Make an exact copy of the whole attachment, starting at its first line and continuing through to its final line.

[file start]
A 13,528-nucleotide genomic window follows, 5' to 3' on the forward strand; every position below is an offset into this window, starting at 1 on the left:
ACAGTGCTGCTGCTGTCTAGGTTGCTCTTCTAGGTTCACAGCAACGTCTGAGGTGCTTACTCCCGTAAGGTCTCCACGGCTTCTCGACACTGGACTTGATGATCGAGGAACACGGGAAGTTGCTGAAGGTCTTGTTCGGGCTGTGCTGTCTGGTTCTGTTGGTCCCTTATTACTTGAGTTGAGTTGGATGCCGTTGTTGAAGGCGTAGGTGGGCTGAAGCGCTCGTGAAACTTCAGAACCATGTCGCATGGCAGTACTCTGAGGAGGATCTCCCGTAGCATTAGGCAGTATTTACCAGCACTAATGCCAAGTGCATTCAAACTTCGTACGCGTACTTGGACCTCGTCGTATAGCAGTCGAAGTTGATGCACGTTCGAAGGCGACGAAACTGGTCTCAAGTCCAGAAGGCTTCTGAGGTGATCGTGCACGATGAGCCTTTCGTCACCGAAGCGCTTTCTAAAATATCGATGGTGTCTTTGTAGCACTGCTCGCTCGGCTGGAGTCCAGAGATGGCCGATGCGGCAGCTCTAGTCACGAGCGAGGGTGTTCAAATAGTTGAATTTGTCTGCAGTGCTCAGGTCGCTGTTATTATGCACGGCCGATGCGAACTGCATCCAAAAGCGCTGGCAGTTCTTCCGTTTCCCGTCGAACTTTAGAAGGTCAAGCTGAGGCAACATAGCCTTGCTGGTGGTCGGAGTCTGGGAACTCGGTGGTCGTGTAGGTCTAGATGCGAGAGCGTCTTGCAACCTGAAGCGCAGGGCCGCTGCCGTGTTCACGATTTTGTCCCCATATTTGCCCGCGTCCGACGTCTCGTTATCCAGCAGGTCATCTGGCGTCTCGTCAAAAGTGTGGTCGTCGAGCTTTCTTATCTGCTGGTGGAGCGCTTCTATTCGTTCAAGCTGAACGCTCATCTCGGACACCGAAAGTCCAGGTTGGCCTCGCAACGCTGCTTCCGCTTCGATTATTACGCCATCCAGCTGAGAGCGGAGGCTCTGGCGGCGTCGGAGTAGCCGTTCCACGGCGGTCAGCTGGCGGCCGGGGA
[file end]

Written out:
A 13,528-nucleotide genomic window follows, 5' to 3' on the forward strand; every position below is an offset into this window, starting at 1 on the left:
ACAGTGCTGCTGCTGTCTAGGTTGCTCTTCTAGGTTCACAGCAACGTCTGAGGTGCTTACTCCCGTAAGGTCTCCACGGCTTCTCGACACTGGACTTGATGATCGAGGAACACGGGAAGTTGCTGAAGGTCTTGTTCGGGCTGTGCTGTCTGGTTCTGTTGGTCCCTTATTACTTGAGTTGAGTTGGATGCCGTTGTTGAAGGCGTAGGTGGGCTGAAGCGCTCGTGAAACTTCAGAACCATGTCGCATGGCAGTACTCTGAGGAGGATCTCCCGTAGCATTAGGCAGTATTTACCAGCACTAATGCCAAGTGCATTCAAACTTCGTACGCGTACTTGGACCTCGTCGTATAGCAGTCGAAGTTGATGCACGTTCGAAGGCGACGAAACTGGTCTCAAGTCCAGAAGGCTTCTGAGGTGATCGTGCACGATGAGCCTTTCGTCACCGAAGCGCTTTCTAAAATATCGATGGTGTCTTTGTAGCACTGCTCGCTCGGCTGGAGTCCAGAGATGGCCGATGCGGCAGCTCTAGTCACGAGCGAGGGTGTTCAAATAGTTGAATTTGTCTGCAGTGCTCAGGTCGCTGTTATTATGCACGGCCGATGCGAACTGCATCCAAAAGCGCTGGCAGTTCTTCCGTTTCCCGTCGAACTTTAGAAGGTCAAGCTGAGGCAACATAGCCTTGCTGGTGGTCGGAGTCTGGGAACTCGGTGGTCGTGTAGGTCTAGATGCGAGAGCGTCTTGCAACCTGAAGCGCAGGGCCGCTGCCGTGTTCACGATTTTGTCCCCATATTTGCCCGCGTCCGACGTCTCGTTATCCAGCAGGTCATCTGGCGTCTCGTCAAAAGTGTGGTCGTCGAGCTTTCTTATCTGCTGGTGGAGCGCTTCTATTCGTTCAAGCTGAACGCTCATCTCGGACACCGAAAGTCCAGGTTGGCCTCGCAACGCTGCTTCCGCTTCGATTATTACGCCATCCAGCTGAGAGCGGAGGCTCTGGCGGCGTCGGAGTAGCCGTTCCACGGCGGTCAGCTGGCGGCCGGGGA